Sunday 11 December 2016
I don’t usually drink Coke for many obvious reasons. It contains 21grams of sugar per 200ml, that’s 4 teaspoons. It also contains a number of artificial colours and preservatives that our body is simply not made to digest.
For me, having IBS means that carbonated beverages are off limits. The CO2 released into the body when such beverages are consumed cause excessive bloating and gas.
As a health conscious individual, I am interested in new products being launched by big brand companies such as Coca Cola. Not for personal consumption, but I enjoy putting in time to research the latest ‘health’ claims these companies continue to promote. With 35% less sugar than standard Coca Cola, “Coca Cola Life is for adults looking for a great tasting Coke but fewer kilojoules and sweetened from natural sources.” Coca Cola have achieved this by using stevia and a reduced amount of sugar to sweeten their product.
Stevia is a natural sweetener, or sugar substitute, said to have more than 150 times the sweetness of sugar. It is derived from the stevia plant commonly known as Sweetleaf or Sugarleaf. Stevia is used in a number of food products in the health industry because of it’s zero calorie count and it’s ability to provide sweetness without rapid spikes in blood-sugar levels.
Sounds great right? Wrong! In recent studies, stevia has been shown to severly deplete our health. Stevia is commonly mixed with other ingredients to enhance flavour, and these are not usually printed on food labels. The sweet taste of stevia sends signals to the brain that something sweet is about to enter the body, and the brain prepares the body to digest it. But, because stevia has no calories, the body isn’t actually obtaining ANYTHING. Blood sugar levels drop, and the body’s response is to increase cortisol and adrenaline to retrieve sugar from elsewhere in order to bring blood sugar levels back to optimal levels. These sources include liver and muscle glycogen or protein (loss of lean muscle mass), and body tissue.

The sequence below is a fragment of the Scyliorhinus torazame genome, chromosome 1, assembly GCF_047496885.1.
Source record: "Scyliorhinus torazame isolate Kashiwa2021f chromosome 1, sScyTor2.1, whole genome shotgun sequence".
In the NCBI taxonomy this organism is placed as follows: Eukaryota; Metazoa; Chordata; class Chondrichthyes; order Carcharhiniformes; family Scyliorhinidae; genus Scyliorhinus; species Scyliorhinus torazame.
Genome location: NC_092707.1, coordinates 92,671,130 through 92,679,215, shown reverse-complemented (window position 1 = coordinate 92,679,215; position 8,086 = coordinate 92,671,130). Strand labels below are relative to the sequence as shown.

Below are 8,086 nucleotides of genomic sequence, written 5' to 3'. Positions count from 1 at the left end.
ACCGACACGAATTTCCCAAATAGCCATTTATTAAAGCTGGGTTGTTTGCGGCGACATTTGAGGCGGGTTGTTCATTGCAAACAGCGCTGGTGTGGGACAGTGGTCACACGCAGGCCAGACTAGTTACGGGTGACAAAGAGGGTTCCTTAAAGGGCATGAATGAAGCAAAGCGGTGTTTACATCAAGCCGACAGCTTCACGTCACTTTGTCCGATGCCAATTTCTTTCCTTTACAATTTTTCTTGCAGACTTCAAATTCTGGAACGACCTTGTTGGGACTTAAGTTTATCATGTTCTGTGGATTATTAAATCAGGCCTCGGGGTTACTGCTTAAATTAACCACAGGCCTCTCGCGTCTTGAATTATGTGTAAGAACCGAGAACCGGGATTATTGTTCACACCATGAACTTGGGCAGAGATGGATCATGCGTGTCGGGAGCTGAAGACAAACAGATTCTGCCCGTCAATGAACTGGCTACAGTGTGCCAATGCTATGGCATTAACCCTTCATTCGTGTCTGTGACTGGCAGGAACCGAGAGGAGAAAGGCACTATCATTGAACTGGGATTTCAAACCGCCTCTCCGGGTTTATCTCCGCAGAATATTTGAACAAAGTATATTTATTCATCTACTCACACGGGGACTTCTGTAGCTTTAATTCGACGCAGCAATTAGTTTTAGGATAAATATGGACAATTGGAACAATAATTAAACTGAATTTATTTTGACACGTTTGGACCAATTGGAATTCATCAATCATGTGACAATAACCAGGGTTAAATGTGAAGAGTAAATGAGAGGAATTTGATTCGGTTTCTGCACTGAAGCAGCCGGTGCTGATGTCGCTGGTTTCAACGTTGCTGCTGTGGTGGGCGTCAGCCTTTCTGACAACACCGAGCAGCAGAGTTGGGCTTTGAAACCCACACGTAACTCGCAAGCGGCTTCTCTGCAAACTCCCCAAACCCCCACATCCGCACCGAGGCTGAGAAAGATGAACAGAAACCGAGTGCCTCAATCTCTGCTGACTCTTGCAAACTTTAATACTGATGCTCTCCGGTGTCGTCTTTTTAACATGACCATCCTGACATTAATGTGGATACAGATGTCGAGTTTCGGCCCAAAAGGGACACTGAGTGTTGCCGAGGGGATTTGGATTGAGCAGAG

Cortisol and adrenaline are the stress hormones in our body. They are there to be utitilzed in high-stress situations when a ‘fight or flight’ response is required. Consuming excess amounts of stevia increases these hormones in undesireable amounts, leading to adrenal gland damage, a suppressed immune system, increased inflammation, lower thyroid function, and overall health. So, although stevia is a natural source and conatins zero calories, the problems it causes to the body’s metabolic processes are not worth the time or money, and evidentially the stress that is associated with the product.
As you are probably already aware, my review on this ‘revolutionairy’ new beverage is bad. It contains less kilojoules yes, but is it any better for you than standard Coca Cola? Put simply, no.
There is still an atsonishing 22g of sugar per 330ml, as well as a number of artificial colours and flavours. I noticed that there is no sign of stevia listed under ingredients. Instead it states ‘sweetners’, which to me suggests that there is something else added to the stevia to enhance the flavour. If I am right, I would love to know what has been added to it.
It is important to remember that major companies such as Coca Cola pay millinos for a team of marketing experts to try and trick consumers into buying their products. In a society that is more aware of it’s health than ever before, new products attached with health claims are more commonly deployed to meet the demand.
We have to look far beyond just calories here. Although this new product contains less calories, the health benefits of using stevia instead of sugar is non-existent. Both are as bad as each other. But by simply making the fact that stevia is natural evident on food labels, these products sell themselves. This is because the majority of public are under the assumption that the product is ‘healthy’ due to successful marketing strategies. Others, with knowledge of the these products, simply don’t want to be constantly reminded of the truth and choose to buy them anyway.
Don’t buy into the hype surrounded with such proudcts. Just because they claim to be more natural and a healthier alternative, doesn’t mean you should fall for their marketing tactics. ALWAYS read the labels, and if there is something on there you are unsure about - do your research. By keeping it simple, your body will thank you, inside and out.
I’ve had people ask me which is the healthier – standard Coca Cola or Coca Cola Life? My response is that they have no nutrional value, and shouldn’t be included in your diet. Of course the occassional drink here and there won’t have any serious effects on your body, but I encourage you to be careful when consuming products such as these.